The search for a site for a new secondary school for east Brighton is now concentrated on two city centre locations, it has emerged.Parents of children who are set to make up the first intake of the new school which is due to open in September 2018, have been expressing concerns that the location is still not certain a year after it was first announced, even though details of possible catchments were released this week.
And some are anxious this means the University of Brighton sponsored free school may not hit its deadline, fears fuelled by a line in a council report published this week which said the DfE could not agree an opening date until the site was confirmed and time factored in for planning permission and construction.
But both the university and Brighton and Hove City Council say they are doing everything they can, and negotiations with the owners of two possible city centre sites continue. The council says it expects to announce the site in the autumn, when the official consultation on new catchments begins.
Justine Stephens, parent of two children at St Luke’s Primary School, which is right in the middle of the individual catchment area, said the lack of site announcement was creating a void.
She said: “The void has unsurprisingly been filled with assumptions, guess work, gossip and uncertainty. Uncertainty breeds mistrust.
“For any new school to be successful it must have the trust of its community. I have no doubt there are particular sensitivities, commercial or otherwise as to why they are not in a position to announce the location but communicating this in of itself would be helpful.
“Parents and carers of 2018 have been left confused and many are anxious. There’s a plan for a new school, new boundaries proposed, one option of which has the new school as the ‘only’ school in a particular catchment and a 148 page document from the council which includes a statement that the DfE will ‘try’ to open the school by 2018.
“The word ‘try’ when it’s the only school in one of the council’s proposed catchment areas combined with the lack of announcement as to it’s location are not the building blocks for community engagement and trust.”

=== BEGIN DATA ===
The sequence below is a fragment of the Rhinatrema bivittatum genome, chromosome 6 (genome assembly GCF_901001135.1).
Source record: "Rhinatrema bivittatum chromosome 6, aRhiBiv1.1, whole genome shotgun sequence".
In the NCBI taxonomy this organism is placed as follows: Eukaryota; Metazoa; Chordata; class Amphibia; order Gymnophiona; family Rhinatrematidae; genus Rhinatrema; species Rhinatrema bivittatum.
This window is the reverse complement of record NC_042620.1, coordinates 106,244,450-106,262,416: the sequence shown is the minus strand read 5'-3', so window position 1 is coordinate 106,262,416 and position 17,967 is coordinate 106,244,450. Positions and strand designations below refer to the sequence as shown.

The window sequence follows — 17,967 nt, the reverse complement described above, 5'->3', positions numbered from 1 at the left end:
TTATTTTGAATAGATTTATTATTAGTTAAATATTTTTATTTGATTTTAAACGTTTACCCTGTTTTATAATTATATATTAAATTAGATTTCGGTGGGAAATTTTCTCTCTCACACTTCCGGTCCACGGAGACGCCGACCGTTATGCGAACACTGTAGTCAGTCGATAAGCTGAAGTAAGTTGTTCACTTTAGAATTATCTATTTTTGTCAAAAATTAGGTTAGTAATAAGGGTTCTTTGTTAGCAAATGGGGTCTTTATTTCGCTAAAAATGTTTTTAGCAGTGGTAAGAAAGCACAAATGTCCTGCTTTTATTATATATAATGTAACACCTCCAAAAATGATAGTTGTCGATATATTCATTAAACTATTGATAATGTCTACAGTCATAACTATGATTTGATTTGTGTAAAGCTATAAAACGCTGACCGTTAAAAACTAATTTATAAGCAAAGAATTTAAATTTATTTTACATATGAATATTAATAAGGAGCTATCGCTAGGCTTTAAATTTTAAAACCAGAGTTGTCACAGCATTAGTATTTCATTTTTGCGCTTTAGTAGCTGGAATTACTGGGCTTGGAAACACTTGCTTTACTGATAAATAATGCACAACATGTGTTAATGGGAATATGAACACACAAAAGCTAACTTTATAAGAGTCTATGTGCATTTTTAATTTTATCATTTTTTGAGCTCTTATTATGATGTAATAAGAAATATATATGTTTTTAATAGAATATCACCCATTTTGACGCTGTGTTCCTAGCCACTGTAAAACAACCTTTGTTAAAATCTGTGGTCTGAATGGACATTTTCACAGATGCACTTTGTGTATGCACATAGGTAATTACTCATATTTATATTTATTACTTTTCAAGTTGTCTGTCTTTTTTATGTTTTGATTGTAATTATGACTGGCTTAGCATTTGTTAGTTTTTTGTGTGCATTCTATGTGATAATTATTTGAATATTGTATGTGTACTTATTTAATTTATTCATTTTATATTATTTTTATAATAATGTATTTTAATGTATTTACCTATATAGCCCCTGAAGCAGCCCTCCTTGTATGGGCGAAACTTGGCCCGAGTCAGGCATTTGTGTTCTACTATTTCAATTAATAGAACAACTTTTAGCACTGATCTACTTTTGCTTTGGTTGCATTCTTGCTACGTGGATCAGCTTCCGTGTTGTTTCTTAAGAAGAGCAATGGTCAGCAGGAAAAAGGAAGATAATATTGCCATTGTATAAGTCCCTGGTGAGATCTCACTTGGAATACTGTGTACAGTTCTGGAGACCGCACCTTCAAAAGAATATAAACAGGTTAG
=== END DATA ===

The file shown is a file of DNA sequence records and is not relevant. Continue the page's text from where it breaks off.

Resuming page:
Tom Bewick, chair of the city council’s children, young people, and skills committee, said: “We are looking at two city centre sites, and there are a lot of contingencies such as site acquisition and planning permission which are challenging to work out.
“But absolutely rest assured we will strain every sinew to make sure that the school is open by September 2018, and in the meantime there are enough school places across the city.
“It’s frustrating that, this not being a council maintained school means we are not as central to the process as we would normally be.
“But we continue to be supportive of the University of Brighton Trust, who we are in close contact with.”
A spokesperson for the University of Brighton said: “While it has been less than a month since the Department for Education gave approval for a new school, we understand how important the location is to young people and their parents and guardians.
“We have been liaising closely with Brighton and Hove City Council on potential sites and we will endeavour to finalise and announce our decision as soon as possible.”
It is widely rumoured that one of the sites is on the Brighton General Hospital site, land publicly identified for disposal by Sussex Community Trust in its asset plan, and included in all the possible catchments for the new school.
However, the Brighton General site is not ideal for a school and is not thought to be the preferred choice but the plan B. The location of the second site is still under wraps.
The three proposed catchments all hypothetically site the school at St Peter’s Church – but even though the church would make an attractive Hogwarts-style school, it’s understood the map marker was placed there as nobody could realistically think it could be a site for a school.
The new free school was first announced in March last year, in the run-up to the local elections in which the need for a new school was a political hot potato.
The University of Brighton Academies Trust applied to the Department for Education at the end of last May, which kickstarted negotiations. Another application was submitted in October, and was accepted on February 5 this year, progressing it to what is called the pre-opening stage.
The city’s secondary school allocations process is due to be shaken up to coincide with its opening, and details of three possible new catchment area schemes were released earlier this week.
Under the first option, each school, including the new school, would have its own catchment. For the new school, this covers Hanover, Queen’s Park and part of the North Laine, running up as far as Brighton Station. It does not include the area north of Elm Grove, or most of Whitehawk.